Everyday Heroes: Oregon clinicians and Portland nonprofit provide free services to vets
Two Gresham doctors are providing free medical care for post-9/11 military veterans through a nonprofit organization called the Returning Veterans Project.
For a West Point graduate who served in the United States Army for 32 years and suffered back and knee injuries, the care has made a world of difference.
Col. Daniel Williams retired from the Army a year ago with a 100 percent disability rating by the Veterans Administration.
He endured back surgery and two left knee replacements related to two deployments to Iraq, and two to Afghanistan.
“I had gotten to a point where things just kind of stagnated,” Williams said during a visit to a clinic this week. “The swelling in my knee wasn’t going down. The pain was still there.”
His doctor recommended chiropractic and acupuncture treatments, two therapies not routinely offered by the VA.
That's when he heard about the Portland-based nonprofit, Returning Veterans Project.
He applied online and found the Balance Health & Injury Clinic in Gresham.
“By the second week when they started doing the acupuncture services on my knee, the swelling actually started to go down, the pain dissipated,” Williams said. “Without the services that they provide, I really had no other options other than to seek it out and pay for these myself or try and find other ways.”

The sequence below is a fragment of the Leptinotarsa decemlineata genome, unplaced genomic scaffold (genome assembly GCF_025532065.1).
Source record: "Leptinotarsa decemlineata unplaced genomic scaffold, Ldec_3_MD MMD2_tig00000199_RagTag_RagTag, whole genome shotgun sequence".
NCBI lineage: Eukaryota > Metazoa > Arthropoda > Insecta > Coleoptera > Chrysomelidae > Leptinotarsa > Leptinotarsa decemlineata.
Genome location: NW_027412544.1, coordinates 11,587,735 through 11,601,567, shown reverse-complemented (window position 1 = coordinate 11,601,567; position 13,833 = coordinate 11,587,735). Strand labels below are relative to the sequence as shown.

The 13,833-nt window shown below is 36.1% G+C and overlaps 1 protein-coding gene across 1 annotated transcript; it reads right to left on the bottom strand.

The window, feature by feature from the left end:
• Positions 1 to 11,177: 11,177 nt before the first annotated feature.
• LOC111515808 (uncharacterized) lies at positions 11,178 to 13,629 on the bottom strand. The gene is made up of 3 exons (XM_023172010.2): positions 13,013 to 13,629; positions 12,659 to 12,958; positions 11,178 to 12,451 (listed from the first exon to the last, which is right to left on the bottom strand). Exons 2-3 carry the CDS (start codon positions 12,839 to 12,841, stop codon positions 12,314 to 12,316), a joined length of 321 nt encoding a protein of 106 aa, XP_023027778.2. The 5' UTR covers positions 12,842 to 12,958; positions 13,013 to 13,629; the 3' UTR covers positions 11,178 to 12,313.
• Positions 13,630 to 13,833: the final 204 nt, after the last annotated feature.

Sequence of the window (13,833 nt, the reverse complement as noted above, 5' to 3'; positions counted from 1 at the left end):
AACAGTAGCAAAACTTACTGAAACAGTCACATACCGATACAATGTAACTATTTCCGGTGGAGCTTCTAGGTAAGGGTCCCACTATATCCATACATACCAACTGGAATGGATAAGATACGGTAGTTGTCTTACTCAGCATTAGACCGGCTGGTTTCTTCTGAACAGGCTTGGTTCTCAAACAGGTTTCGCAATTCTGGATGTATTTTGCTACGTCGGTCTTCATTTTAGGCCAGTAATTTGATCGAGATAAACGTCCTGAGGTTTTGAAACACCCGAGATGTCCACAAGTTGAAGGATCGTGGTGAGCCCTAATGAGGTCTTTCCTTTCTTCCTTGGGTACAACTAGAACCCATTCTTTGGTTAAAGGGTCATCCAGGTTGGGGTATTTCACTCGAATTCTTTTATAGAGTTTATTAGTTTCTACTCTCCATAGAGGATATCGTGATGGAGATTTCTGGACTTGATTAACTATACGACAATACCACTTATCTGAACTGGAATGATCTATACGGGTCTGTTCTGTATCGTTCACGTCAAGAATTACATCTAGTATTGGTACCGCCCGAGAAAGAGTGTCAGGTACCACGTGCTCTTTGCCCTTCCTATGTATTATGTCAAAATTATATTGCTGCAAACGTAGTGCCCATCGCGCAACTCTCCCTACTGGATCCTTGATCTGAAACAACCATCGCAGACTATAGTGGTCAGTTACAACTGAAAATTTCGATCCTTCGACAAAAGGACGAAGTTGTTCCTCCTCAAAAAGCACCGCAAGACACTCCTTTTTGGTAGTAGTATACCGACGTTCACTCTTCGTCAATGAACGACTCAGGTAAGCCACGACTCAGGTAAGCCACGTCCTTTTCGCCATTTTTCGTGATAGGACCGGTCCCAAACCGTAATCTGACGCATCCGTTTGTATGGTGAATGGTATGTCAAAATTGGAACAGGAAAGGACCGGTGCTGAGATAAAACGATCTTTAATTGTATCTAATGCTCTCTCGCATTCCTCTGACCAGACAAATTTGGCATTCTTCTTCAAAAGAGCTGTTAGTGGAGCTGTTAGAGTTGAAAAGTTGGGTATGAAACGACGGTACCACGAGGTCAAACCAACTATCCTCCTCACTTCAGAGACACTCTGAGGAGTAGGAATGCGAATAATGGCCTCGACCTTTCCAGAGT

Dr. Eric Strand and Dr. Daniel Desjardins began providing services to vets through the program in 2013.
“And what it allowed us to do was to be able to have an online presence where they could come find us and tell us this is what we want, this is what we need and get the needs lined up with what services there are,” Strand said. “They can come here at no cost.”
Strand retired from the Marine Corps in the mid-1990s with his own service-related disability and lingering pain.
Since joining the program, the clinic's provided 450 individual treatments to 33 veterans.
“This is the best part of what we, what I can do,” he said. “I feel like after my Marine Corps career ended this is how I can use that kind of brotherhood to give back to all of my compatriots.”
Col. Williams said that after six months of treatments at the clinic and traditional physical therapy, he's able to exercise again.
“I don’t think I would be where I am in my healing process had I not sought out the services and were able to in fact embrace them,” he said. “Everyone you know, they tell us that the military, you know that we’re the heroes for what we do, but I view these guys as the heroes to our heroes.”
The Returning Veterans Project provides referrals for medical services in Oregon and southwest Washington.
Veterans and family members directly impacted get those services for free.